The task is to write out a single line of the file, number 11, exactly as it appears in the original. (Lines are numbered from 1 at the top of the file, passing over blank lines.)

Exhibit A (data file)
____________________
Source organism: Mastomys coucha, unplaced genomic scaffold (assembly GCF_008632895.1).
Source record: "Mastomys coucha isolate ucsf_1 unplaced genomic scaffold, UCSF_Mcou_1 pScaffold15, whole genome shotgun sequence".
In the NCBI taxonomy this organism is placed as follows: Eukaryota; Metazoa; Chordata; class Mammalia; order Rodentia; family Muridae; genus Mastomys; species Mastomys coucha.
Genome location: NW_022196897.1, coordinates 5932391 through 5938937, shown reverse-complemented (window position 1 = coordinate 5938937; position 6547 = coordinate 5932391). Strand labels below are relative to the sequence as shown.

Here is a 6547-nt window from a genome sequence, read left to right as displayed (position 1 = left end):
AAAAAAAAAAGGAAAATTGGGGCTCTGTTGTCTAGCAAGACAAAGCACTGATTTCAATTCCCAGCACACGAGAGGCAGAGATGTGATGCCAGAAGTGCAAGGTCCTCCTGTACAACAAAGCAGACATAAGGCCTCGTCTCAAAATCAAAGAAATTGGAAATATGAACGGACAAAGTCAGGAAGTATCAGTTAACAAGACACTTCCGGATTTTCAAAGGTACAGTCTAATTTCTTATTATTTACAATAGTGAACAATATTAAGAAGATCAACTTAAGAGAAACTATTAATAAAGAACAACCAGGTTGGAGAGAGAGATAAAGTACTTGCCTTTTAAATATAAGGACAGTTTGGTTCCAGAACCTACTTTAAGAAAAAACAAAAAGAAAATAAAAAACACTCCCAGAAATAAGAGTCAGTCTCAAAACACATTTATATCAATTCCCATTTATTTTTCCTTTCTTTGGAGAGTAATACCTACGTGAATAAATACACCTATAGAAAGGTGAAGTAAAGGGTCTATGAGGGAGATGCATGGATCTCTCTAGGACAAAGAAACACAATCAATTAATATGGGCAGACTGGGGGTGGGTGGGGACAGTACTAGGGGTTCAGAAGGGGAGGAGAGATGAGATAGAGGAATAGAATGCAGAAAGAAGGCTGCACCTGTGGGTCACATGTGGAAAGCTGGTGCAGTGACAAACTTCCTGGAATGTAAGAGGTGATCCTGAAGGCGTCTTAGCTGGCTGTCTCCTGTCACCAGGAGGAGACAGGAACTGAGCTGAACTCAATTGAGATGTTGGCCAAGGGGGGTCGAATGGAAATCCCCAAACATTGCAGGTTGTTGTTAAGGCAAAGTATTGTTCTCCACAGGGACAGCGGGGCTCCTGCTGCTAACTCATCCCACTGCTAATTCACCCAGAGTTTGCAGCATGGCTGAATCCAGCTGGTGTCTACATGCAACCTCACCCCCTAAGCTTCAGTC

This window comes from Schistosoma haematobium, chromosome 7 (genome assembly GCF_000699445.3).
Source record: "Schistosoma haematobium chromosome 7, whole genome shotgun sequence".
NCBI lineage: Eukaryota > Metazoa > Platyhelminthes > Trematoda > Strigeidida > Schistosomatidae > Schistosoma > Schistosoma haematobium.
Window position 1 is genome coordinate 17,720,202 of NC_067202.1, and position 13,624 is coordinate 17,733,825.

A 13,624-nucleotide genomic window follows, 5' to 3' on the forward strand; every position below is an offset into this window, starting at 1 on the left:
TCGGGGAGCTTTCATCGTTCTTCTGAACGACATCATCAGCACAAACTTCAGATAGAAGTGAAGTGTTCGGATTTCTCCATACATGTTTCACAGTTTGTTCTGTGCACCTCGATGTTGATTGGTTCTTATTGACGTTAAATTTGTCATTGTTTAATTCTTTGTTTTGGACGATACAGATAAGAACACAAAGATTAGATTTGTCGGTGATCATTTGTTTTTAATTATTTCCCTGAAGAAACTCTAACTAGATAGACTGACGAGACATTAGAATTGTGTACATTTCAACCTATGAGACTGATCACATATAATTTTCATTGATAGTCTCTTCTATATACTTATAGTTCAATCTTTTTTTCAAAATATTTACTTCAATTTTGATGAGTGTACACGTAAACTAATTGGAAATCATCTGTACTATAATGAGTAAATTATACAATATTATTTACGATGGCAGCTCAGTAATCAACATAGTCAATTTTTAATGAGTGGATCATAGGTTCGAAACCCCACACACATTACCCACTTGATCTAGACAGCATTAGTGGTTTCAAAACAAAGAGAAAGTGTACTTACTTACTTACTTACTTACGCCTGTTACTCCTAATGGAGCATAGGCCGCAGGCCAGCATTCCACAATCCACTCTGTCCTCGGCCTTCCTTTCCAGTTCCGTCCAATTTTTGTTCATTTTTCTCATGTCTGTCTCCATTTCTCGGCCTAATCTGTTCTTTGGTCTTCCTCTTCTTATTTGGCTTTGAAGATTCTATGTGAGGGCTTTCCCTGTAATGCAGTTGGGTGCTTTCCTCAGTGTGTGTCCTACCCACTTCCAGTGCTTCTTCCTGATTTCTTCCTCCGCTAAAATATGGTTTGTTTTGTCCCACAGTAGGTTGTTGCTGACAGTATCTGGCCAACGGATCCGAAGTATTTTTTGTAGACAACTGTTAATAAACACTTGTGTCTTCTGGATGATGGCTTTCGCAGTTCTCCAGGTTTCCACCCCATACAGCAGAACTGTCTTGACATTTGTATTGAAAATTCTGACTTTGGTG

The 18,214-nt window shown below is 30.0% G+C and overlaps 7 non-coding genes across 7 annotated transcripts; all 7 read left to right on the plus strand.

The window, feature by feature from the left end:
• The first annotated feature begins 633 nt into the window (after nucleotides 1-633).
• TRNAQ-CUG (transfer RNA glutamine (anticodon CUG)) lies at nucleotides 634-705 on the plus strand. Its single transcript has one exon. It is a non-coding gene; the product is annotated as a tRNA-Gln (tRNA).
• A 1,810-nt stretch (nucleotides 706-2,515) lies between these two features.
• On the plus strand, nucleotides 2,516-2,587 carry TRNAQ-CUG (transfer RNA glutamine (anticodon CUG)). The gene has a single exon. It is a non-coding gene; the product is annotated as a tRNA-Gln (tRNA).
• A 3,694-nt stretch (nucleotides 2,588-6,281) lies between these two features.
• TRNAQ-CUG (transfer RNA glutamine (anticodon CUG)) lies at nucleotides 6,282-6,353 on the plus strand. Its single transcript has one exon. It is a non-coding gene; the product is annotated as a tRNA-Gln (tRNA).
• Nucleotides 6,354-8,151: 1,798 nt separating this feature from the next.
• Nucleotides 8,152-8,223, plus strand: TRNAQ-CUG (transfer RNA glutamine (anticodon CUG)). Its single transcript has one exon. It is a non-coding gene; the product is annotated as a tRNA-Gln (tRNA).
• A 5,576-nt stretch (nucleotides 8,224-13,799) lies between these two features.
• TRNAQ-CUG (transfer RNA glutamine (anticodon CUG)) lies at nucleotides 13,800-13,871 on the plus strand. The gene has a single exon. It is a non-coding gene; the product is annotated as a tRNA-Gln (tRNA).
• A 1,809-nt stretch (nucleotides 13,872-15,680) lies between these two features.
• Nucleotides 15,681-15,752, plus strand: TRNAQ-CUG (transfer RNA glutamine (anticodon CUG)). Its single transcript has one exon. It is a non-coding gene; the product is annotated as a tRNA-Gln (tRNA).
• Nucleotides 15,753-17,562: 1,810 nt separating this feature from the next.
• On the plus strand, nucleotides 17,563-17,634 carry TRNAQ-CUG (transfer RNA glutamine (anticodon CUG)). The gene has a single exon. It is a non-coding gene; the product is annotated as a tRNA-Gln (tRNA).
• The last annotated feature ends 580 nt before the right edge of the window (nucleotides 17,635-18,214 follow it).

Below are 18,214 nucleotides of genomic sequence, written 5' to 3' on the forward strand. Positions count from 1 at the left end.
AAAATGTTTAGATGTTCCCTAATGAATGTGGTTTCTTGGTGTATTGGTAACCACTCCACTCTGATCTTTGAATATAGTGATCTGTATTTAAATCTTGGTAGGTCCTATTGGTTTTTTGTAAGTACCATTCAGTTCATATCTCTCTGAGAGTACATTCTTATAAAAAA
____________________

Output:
A 13,624-nucleotide genomic window follows, 5' to 3' on the forward strand; every position below is an offset into this window, starting at 1 on the left: